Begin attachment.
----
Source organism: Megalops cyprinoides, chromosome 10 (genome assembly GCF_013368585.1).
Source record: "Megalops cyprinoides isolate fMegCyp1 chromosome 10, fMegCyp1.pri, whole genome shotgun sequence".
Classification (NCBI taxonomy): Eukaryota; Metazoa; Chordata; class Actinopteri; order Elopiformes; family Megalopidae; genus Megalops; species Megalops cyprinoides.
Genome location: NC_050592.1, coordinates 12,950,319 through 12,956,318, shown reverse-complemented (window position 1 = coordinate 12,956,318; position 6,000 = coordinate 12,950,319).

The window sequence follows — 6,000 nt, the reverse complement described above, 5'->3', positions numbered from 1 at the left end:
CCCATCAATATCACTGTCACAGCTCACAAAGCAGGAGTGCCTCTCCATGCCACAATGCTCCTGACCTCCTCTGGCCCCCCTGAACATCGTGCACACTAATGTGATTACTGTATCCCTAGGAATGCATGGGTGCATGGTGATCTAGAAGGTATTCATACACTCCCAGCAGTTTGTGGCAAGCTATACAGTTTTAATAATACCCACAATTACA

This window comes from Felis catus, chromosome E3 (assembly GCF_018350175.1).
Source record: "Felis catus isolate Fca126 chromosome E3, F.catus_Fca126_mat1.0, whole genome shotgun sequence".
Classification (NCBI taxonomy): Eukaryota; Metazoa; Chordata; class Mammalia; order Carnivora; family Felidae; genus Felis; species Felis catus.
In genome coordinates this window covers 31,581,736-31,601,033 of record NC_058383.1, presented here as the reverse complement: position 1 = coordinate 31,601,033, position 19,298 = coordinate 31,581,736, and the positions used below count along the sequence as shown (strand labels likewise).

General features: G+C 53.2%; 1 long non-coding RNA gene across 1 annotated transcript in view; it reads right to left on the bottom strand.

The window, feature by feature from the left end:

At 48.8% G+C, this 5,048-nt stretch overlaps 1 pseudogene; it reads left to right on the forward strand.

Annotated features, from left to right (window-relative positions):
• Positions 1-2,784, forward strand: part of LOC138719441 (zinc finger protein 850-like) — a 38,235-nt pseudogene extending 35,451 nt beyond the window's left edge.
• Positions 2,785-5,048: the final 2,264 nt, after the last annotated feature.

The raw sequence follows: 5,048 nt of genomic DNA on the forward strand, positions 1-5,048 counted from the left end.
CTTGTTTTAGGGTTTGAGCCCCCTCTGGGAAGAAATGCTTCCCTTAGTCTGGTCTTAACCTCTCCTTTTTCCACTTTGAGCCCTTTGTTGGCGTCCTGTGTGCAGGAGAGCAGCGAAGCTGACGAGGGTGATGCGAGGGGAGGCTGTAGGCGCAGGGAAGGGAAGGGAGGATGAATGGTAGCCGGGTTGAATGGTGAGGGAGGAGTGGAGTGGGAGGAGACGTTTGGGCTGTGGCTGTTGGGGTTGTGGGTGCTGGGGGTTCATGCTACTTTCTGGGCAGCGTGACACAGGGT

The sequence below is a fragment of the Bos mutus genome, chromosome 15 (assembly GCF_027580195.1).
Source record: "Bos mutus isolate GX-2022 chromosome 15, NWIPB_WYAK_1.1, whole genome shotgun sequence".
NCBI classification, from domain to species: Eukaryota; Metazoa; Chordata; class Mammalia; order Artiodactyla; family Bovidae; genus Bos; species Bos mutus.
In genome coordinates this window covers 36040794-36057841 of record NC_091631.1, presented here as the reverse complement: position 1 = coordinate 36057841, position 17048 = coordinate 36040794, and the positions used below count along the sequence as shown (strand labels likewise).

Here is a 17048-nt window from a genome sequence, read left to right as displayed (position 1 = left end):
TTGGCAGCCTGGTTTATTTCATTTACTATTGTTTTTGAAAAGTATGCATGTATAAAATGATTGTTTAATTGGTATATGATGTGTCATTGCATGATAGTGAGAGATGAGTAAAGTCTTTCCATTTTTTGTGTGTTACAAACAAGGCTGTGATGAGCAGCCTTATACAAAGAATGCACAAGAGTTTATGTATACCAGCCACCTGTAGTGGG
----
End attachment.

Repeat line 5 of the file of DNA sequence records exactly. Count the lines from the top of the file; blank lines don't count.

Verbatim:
The window sequence follows — 6,000 nt, the reverse complement described above, 5'->3', positions numbered from 1 at the left end: